Americans still want to go to North Korea despite Warmbier’s death

Americans still want to go to North Korea despite Warmbier's death 0
Americans still want to go to North Korea despite Warmbier's death 0

The Warmbier case did not extinguish the intention of American tourists to visit North Korea

Less than a week after being released by North Korean authorities in a coma, 22-year-old student Otto Warmbier died on June 19.

Currently, there are still at least four travel companies, including Uri Tours headquartered in New Jersey, USA;

‘Considerable value for money’

Americans still want to go to North Korea despite Warmbier's death

A couple riding bicycles in the capital Pyongyang.

These tour companies target a small number of adventurous travelers who want to explore remote lands for off-the-beaten-path experiences.

`A trip to North Korea will break every stereotype you’ve ever heard about this country,` according to Tom Bodkin, founder of Secret Compass.

Secret Compass led the first tourists to North Korea last fall on a 13-day tour of many locations in the capital Pyongyang such as Kim Il Sung Square, a subway system known as deep

`I’ve always been curious about North Korea, a place where very few people have ever set foot,` said Gautham Chandra, living in Fords town, New Jersey, USA, feeling motivated by the desire to explore `the most mysterious country in the world.`

`I have never seen such breath-takingly beautiful mountain ranges anywhere, the autumn scenery is amazing,` Chandra reminisced as he recalled the trip, which he said was `worth the money.`

`And the locals are friendly and hospitable,` Chandra commented.

Chandra is not the only person who has sympathy for the country and people of North Korea.

“Our customers find it thrilling to interact and feel connected to people whose life circumstances are completely different from their own,” Lee said. “Returning visitors often say that the experience (of going to Korea)

Be careful with risks

Americans still want to go to North Korea despite Warmbier's death

North Korean people eat ice cream in beautiful sunny weather.

Companies that take American tourists to North Korea are aware of the possible risks.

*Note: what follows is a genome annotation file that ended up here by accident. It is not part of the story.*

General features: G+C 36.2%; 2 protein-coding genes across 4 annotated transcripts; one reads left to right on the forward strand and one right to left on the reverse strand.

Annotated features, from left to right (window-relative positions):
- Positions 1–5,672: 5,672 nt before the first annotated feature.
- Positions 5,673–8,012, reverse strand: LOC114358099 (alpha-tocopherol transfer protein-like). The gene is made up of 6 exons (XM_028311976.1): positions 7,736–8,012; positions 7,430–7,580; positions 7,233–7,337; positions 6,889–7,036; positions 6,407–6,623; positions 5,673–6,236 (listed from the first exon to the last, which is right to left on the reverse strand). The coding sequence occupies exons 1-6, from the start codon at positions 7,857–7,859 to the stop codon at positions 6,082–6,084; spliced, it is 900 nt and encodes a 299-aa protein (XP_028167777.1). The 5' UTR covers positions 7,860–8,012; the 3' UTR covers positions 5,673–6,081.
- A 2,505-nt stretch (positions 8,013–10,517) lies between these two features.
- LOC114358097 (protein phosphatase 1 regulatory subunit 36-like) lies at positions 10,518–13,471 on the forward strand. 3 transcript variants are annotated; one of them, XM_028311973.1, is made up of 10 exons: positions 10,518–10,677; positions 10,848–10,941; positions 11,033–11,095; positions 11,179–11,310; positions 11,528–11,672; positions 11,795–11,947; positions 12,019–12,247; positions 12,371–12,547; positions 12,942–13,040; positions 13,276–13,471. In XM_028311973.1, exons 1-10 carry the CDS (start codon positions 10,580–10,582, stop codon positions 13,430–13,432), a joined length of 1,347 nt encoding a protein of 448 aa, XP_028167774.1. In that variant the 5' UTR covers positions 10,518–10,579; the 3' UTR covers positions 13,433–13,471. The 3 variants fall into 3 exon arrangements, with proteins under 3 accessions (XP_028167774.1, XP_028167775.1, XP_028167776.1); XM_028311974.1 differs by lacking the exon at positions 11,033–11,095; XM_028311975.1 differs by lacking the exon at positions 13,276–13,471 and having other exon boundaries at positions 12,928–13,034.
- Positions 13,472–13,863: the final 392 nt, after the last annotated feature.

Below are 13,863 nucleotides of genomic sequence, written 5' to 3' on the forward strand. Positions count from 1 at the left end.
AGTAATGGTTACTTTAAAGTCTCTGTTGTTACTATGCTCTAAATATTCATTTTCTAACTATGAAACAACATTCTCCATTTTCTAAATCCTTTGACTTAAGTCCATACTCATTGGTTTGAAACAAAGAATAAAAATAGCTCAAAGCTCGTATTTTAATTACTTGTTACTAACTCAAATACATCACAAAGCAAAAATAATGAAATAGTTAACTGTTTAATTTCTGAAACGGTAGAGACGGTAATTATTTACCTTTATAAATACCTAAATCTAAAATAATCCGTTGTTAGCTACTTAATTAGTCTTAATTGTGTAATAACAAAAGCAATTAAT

Lupine Travel, which has brought nearly 2,500 tourists into North Korea since 2008 without any unfortunate incidents, is also cautious.

`North Korea will often ignore minor mistakes of foreign tourists, the consequence is only a warning or deportation, as long as the tourist is not an American citizen. But if he is an American citizen, he is more likely to

American student Warmbier was sentenced by North Korea to 15 years of hard labor for removing a propaganda sign from a hotel in the capital Pyongyang.

John, an American banker living in Budapest, sympathized with Warmbier’s outburst, recalling a similar experience in North Korea during a 2014 trip. `I raised my camera to take pictures of the military parade

Still, John said North Korea still left a strong impression on him.

The US State Department warns that citizens traveling to North Korea will face `a high risk of being arrested and detained for long periods of time` and that `the law enforcement system of the Democratic People’s Republic of Korea will impose

US authorities also emphasized that US citizens traveling `in groups with tour guides cannot avoid the risk of being detained by the North Korean government`.

`Tourists will always be monitored, electronic devices can be searched at any time. If you’re careful, don’t go there,` said Chris Berry, director of security consulting firm Kroll.

Republican Senator Bob Corker, chairman of the US Congressional Foreign Relations Committee, announced he is considering the possibility of banning US citizens from traveling to North Korea.

Despite warnings and clear lessons from Warmbier students, many Americans still do not give up the idea of setting foot in North Korea, not even once but twice.

`When I was there, I didn’t feel scared, I felt excited,` said an American who went to North Korea with Secret Compass. Although Warmbier’s death was a tragedy, he would `definitely` return to North Korea.

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